expected non-exposure rates for a 10- minute stay to approximately seven out of 100 people
exposed for a 70-minute stay," Fleisher added. "Both show a clear dose response relationship
in risk with increasing time of exposure. These estimates of increased risk might seem small
Veterinary anesthesia technician joins elite ranks
with national certification
A University of Florida veterinary anesthesia technician has become the first UF veterinary
technician, and only the second in the state, to receive certification in this specialty by
the Academy of Veterinary Technician Anesthetists.
Terry Torres, an employee of UF's Veterinary Medical Center, learned in December that she
had passed her certification examination. For her, the process was a way to validate 20 years of
experience as an animal anesthetist.
"Specialty certification should allow technicians to advance up the career ladder," Torres
said. "It definitely has promoted interest from the rest of the staff, and we have another
technician applying to take the 2009 examination."
Applicants must have at least 6,000 hours of experience as a certified veterinary technician,
with 75 percent of that time spent providing anesthesia. To be considered for the certification
process, applicants must also have amassed at least 40 hours of continuing education relating
to anesthesia over a five-year span, and must submit a case log of 50 or more anesthesia cases
as well as four detailed case reports.
but when one considers how many people use
this beach in the course of a year, we can end
up with a substantial public health problem."
While fecal indicator levels in the near-
shore waters of South Florida's recreational
beaches are routinely monitored, sand
samples from the surf zone the wet sand -
and the upper beach are not. Beach sand may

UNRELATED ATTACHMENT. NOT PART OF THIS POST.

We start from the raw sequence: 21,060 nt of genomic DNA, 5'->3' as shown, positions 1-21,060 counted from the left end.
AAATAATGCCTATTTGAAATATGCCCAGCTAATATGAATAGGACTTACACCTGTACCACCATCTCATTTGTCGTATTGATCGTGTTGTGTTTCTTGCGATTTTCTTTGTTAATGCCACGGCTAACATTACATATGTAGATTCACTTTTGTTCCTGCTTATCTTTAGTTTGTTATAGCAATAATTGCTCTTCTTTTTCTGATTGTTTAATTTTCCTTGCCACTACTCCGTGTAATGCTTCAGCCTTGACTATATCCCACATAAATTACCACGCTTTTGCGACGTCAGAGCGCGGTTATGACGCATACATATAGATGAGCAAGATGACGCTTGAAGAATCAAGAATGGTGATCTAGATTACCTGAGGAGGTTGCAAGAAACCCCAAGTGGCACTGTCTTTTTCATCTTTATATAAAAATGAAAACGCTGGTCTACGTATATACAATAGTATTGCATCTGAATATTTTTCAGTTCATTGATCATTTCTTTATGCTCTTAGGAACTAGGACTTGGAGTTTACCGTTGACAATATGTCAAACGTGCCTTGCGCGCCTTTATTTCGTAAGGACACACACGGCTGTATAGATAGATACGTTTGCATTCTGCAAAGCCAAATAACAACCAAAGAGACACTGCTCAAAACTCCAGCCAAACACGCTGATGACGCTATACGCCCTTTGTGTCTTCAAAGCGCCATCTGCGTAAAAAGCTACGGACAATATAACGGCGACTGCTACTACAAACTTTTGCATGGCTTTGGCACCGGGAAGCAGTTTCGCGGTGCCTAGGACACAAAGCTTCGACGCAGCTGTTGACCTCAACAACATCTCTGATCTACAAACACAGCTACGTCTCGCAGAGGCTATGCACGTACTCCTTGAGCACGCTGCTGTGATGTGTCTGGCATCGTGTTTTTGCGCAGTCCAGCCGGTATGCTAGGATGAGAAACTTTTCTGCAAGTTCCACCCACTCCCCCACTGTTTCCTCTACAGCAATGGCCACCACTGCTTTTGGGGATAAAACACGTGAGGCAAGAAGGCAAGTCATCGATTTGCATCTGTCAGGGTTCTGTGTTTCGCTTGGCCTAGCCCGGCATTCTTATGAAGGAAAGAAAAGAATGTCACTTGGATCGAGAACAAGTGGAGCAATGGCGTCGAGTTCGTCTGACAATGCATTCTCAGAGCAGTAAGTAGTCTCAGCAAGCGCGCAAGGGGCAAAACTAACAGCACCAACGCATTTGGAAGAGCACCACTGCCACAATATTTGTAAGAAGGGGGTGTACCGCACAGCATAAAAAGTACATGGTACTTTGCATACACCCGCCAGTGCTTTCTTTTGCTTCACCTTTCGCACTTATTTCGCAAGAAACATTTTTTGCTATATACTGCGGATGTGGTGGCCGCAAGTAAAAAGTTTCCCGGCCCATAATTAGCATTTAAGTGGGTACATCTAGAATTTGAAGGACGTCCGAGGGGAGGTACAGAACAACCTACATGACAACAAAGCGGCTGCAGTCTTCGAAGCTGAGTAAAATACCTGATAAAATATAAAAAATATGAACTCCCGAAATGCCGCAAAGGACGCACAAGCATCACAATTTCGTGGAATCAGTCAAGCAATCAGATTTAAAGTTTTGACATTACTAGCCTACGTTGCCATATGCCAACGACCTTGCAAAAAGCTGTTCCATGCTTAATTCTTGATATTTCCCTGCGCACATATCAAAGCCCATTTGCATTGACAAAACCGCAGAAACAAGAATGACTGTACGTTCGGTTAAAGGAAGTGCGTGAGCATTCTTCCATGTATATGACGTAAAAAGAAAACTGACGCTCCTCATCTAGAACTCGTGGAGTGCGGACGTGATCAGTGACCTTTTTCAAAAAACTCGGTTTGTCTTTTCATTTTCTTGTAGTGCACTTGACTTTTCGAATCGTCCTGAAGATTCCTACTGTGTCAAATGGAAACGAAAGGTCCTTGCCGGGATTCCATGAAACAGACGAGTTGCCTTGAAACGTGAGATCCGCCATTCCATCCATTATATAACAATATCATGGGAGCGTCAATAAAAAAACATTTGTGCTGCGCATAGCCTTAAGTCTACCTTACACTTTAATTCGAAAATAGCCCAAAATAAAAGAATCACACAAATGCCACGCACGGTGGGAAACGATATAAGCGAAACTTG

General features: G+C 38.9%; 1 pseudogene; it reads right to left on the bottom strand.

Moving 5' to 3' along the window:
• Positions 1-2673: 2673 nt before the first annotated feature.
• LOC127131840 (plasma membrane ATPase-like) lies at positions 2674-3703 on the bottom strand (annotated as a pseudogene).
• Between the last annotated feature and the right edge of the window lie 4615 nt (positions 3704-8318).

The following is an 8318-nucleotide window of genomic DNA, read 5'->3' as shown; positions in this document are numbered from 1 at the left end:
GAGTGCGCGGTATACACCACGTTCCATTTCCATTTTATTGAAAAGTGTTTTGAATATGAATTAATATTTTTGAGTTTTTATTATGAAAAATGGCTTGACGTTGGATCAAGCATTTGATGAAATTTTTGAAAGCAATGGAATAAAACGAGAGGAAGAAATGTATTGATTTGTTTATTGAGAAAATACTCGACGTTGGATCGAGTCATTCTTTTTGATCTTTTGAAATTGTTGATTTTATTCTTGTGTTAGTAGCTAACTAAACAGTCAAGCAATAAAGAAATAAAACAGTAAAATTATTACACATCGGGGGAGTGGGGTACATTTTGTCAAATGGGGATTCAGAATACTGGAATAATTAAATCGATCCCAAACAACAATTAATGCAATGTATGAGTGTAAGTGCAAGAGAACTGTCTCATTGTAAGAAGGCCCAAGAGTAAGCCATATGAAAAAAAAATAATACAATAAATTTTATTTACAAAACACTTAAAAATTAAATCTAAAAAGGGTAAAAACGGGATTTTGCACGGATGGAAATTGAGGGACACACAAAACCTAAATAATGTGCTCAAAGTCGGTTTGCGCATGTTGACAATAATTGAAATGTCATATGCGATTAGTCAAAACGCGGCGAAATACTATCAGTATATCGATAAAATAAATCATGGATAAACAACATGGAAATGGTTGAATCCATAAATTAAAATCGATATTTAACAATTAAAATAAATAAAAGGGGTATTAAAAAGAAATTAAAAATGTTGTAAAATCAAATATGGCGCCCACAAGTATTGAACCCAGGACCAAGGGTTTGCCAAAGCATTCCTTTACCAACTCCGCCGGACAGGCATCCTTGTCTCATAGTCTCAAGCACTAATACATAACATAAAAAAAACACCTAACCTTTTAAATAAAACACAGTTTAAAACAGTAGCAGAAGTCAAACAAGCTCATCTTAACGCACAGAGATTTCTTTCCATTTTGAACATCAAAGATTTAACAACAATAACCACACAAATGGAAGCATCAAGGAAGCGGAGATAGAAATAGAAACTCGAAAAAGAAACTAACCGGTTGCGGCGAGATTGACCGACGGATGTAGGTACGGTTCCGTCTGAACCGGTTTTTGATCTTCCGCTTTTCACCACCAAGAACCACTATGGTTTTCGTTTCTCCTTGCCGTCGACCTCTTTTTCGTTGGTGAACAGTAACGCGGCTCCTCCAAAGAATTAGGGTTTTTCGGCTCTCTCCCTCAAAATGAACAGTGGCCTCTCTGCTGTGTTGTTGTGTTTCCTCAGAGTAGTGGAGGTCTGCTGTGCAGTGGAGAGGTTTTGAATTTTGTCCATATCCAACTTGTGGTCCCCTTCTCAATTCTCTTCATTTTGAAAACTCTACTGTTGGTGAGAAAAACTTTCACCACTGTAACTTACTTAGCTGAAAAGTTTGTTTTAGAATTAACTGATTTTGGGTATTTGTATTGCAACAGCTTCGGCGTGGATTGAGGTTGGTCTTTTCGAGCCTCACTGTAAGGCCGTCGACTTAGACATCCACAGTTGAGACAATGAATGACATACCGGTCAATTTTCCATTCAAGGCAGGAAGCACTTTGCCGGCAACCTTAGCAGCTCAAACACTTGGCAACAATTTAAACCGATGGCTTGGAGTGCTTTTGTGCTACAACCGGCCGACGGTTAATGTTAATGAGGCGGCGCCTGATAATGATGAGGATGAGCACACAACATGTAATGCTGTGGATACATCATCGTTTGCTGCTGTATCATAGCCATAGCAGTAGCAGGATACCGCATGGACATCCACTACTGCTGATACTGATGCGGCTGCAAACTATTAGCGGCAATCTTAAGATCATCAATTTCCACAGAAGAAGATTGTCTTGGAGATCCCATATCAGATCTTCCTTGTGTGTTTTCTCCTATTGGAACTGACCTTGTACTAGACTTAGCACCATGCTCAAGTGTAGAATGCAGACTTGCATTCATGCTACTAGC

become contaminated by gull droppings and
other sources of fecal-derived organisms that
then diffuse into wet sand and water, said
Bonilla, whose research was published in the
Marine Pollution Bulletin. Her work, part of
her master's thesis work at Nova Southeastern
University, was funded by a grant from the
Environmental Protection Agency. She has
continued her water-quality work at UF, where
she is pursuing her doctoral degree.
Her former mentor, Andrew Rogerson, Tonya Bonilla
PhD., a professor of biology who is now at
Marshall University in West Virginia, is a study co-author Their findings suggest water is an
important factor for pathogen transmission.
"At this point, we don't know whether the increased health risk is due to pathogen expo-
sure," Bonilla said. "To really understand this, a more comprehensive and targeted epidemio-
logical approach is needed."
Helena Solo-Gabriele, Ph.D., a professor of environmental engineering at the University of
Miami and a collaborator in the National Science Foundation's Oceans and Human Health
Center, is working on understanding how fecal indicator levels correlate with pathogen levels
in her own research. Her work primarily focuses on environmental measurements, specifically
of microbial indicators in water.
In addition to evaluating the potential human health effects of microbes from beach sands,
Bonilla's paper provides new information concerning the reservoirs and sources of fecal
indicator bacteria, Solo-Gabriele said.
"This study emphasizes that beach sands serve as the most significant reservoir of fecal
indicator bacteria, and shows that the situation is not isolated to one specific beach, but can be
widespread across regions," she said.
"Bonilla and her collaborators provide a mechanistic explanation for the potential spread
of fecal indicator bacteria through gull droppings and subsequent distribution through natural
diffusion in the environment, as well as by people walking on the beach'," Solo-Gabriele said.
"The suggestion of an association between fecal indicator levels in sand and illness rates
among humans is very significant and points to the need to conduct more comprehensive
studies of beach sand."
The i es hit e it
D r Denns Brc.,ls e, .,m l ; i Iht e eve ,uf ; vA.i l ,1-reenll saI lunlie ,cie ,rf r ye er1 a :,inI reh.,bil.,il l: nb,
CIle. r,, :jier [..ljri .U: IJariumn Ihl ', : r- br,-r.tAqhl uIF s .releri .ar, [, C-.l 1.i .ieei r 1b-3 u E IhEv h.;i lum.-.rs
,ir:. i._I -ii_ r Ihi-r -v ,1, "::d 'rj ,i I n| al: lr miniil on: l I-I-c n ail lh Prn:.imrn l'i f o,:,:.:i li CDr; il,:-r 1 IK VVjil.li Iri._,z
iI Ih- lunrle;i re- Irul, bl.lnd *r if ur.l-erv C.-tildl be u eJd I. relhm-..,- Ihe luIm.,-r 11E uie a 1 jll r.,-J.ret Iheir s lqhl VI V.VIh
,idd d Ih.il Ih. lIim.-r i.r.:.tleIm is pre alnl 1 i hih i.pei s .ild *:i-.n .:.-.mIble 'ilh -ld -1 al1r Il-mper.;lure in
:n,;iler in.,-iih- I. m ke rn i dlllif ull f-.r Ih.-ill Ic. ur.. I Ph.I.- b. t .l.irk H,-M.ffli -L.,rqi
..l.- r.i~i Ir le.:ri...i i Tlerry T.:lrr. i '. Ir.:lm ..: ,.i-riori, i r. l.,I. n r. C. hi.r- nhi Pr. -lu:.r C',- *r Sr0.. .-.l:.i erl .Z:r